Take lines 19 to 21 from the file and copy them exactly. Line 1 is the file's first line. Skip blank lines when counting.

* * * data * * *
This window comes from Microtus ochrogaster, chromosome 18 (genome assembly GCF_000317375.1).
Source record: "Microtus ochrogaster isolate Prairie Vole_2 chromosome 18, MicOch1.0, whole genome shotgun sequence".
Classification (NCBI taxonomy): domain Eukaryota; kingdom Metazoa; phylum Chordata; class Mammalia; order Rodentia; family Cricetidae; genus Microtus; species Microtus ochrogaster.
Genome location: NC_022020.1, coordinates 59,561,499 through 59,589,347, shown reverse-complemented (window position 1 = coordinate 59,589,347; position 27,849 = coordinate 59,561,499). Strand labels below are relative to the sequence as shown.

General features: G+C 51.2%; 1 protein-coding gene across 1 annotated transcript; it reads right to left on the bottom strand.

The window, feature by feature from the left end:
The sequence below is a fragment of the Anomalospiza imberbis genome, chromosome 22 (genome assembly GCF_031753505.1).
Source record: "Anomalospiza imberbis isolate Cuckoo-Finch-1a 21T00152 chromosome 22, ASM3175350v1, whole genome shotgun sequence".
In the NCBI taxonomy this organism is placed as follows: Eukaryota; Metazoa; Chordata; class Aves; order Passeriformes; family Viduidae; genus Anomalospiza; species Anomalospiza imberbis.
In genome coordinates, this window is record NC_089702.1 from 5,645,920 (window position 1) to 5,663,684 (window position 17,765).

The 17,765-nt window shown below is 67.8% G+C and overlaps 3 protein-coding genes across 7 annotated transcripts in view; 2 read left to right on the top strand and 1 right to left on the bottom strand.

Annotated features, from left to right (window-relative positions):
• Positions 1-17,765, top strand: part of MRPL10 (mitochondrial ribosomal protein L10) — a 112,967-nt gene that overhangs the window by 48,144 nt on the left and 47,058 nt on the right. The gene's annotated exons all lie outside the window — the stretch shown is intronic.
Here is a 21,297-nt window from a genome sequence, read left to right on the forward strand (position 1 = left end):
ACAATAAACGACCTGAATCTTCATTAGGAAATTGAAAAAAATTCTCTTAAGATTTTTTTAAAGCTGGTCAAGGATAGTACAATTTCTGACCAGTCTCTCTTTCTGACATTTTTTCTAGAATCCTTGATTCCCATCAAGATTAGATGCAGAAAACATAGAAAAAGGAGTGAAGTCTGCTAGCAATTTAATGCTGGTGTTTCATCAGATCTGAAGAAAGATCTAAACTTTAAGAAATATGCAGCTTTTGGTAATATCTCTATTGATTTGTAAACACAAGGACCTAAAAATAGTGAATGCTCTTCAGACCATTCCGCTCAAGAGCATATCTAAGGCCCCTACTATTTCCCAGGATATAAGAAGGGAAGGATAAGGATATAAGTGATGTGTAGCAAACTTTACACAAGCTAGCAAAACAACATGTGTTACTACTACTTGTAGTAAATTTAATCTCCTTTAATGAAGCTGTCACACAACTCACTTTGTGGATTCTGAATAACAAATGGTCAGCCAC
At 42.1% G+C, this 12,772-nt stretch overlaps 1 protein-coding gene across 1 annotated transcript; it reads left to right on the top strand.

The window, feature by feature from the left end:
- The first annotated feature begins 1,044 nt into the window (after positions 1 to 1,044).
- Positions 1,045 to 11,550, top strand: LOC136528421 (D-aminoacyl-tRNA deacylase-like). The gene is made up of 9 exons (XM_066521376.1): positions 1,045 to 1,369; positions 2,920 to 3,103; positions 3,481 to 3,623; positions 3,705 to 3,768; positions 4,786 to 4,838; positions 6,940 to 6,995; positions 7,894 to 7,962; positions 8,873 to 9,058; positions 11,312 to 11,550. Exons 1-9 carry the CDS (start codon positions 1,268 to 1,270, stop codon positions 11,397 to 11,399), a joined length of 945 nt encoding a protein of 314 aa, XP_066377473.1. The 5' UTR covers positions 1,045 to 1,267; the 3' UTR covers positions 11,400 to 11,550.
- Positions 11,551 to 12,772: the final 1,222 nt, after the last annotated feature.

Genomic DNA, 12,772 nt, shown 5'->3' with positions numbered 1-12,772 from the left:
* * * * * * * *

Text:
- Positions 1,045 to 11,550, top strand: LOC136528421 (D-aminoacyl-tRNA deacylase-like). The gene is made up of 9 exons (XM_066521376.1): positions 1,045 to 1,369; positions 2,920 to 3,103; positions 3,481 to 3,623; positions 3,705 to 3,768; positions 4,786 to 4,838; positions 6,940 to 6,995; positions 7,894 to 7,962; positions 8,873 to 9,058; positions 11,312 to 11,550. Exons 1-9 carry the CDS (start codon positions 1,268 to 1,270, stop codon positions 11,397 to 11,399), a joined length of 945 nt encoding a protein of 314 aa, XP_066377473.1. The 5' UTR covers positions 1,045 to 1,267; the 3' UTR covers positions 11,400 to 11,550.
- Positions 11,551 to 12,772: the final 1,222 nt, after the last annotated feature.

Genomic DNA, 12,772 nt, shown 5'->3' with positions numbered 1-12,772 from the left: